Analog Environment Testing for Mars Exploration

September 20, 2021

SANDE_rover_Medial_2021 SANDErover_Distal_2021

Photographer: Candice Bedford

Summary Author: Candice Bedford; Cadan Cummings

Few places on Earth are fit to be environmental analogs for interplanetary exploration to the Moon, Mars, and beyond. However, the barren rock outcroppings, cratered landscape, and lava flows of Iceland have been the setting for scientific training and testing going back to NASA’s Apollo missions of the 1960’s. Continuing to help advance forthcoming space exploration to Mars, the rugged landscape of Iceland is currently being utilized to develop and test a rover system that can autonomously navigate and collect soil and rock samples. The photos above were taken in Iceland during the testing of various Mars operations simulations using an Argo J-5 rover and drone to simulate the NASA Mars 2020 Perseverance rover and Ingenuity Mars Helicopter. This is part of a NASA-funded project called SAND-E which has been testing autonomous scientific operations for terrain analysis and soil classification. Similar to Earth, the Martian surface poses unique challenges to autonomous vehicles, such as uneven terrain, changing soil characteristics, and hazardous rock fields. With limited communications between the Earth and Mars, it is important that Mars rovers are able to identify hazards and geological targets of interest to assist the scientists and engineers on Earth in their decision-making.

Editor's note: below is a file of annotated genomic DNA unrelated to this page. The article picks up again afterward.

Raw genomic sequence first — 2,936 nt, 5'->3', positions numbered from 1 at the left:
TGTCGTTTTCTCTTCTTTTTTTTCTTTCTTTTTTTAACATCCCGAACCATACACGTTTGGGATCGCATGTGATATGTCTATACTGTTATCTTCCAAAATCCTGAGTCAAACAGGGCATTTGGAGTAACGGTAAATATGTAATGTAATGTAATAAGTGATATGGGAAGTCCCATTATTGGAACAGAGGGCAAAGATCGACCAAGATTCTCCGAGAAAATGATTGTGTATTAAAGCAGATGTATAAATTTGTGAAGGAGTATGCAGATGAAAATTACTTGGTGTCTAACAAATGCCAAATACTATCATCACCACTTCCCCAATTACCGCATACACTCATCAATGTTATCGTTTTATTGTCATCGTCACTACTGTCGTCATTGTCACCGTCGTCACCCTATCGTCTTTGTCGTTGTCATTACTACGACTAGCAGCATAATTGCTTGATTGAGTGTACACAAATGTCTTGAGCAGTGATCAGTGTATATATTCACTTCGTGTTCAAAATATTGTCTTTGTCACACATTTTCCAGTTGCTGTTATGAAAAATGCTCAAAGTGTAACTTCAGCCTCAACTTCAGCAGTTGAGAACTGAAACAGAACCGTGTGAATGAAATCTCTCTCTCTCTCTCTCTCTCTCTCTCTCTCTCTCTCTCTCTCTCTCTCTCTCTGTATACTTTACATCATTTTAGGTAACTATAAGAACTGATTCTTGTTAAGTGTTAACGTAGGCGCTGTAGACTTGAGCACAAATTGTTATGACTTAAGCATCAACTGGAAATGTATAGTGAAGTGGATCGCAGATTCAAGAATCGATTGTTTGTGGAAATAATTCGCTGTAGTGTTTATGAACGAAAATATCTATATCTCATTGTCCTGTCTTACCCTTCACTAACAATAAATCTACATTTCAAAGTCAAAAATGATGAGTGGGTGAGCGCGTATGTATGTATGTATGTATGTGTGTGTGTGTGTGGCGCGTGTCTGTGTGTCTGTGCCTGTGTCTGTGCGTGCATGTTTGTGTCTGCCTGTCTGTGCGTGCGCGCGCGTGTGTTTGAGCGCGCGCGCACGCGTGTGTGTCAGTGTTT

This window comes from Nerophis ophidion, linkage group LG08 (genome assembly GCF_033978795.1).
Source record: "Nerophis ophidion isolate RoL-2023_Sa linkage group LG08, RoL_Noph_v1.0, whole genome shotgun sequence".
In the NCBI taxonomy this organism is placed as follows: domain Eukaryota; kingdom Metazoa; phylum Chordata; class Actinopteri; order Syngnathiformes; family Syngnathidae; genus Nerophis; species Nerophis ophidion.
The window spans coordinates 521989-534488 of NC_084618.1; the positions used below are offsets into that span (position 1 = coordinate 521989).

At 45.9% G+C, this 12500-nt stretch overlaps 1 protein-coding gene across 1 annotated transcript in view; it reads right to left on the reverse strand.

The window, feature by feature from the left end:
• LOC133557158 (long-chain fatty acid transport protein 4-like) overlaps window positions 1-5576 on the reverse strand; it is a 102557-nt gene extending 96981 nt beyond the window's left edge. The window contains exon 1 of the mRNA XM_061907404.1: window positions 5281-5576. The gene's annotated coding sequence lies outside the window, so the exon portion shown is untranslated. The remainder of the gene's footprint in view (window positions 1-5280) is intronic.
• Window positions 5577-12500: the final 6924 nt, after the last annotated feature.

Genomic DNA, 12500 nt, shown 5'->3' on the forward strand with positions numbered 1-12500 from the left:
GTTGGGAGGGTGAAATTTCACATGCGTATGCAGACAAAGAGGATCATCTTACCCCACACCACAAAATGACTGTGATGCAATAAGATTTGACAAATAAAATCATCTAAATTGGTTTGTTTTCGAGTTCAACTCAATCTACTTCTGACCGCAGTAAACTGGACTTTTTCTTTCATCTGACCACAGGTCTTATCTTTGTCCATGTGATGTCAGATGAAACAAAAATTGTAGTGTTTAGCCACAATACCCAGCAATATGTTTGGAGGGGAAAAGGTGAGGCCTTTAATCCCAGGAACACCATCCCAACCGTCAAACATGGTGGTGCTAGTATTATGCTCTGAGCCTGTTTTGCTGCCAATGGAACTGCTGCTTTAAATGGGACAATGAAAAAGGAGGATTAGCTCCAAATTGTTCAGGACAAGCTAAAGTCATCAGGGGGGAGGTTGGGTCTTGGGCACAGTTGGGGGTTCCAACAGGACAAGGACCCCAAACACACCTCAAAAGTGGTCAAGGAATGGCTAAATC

Photo data: Samsung SM-G781U1, F1.8, 1/2483 s, 5.40 mm, ISO 4.0, White Balance Auto, No flash

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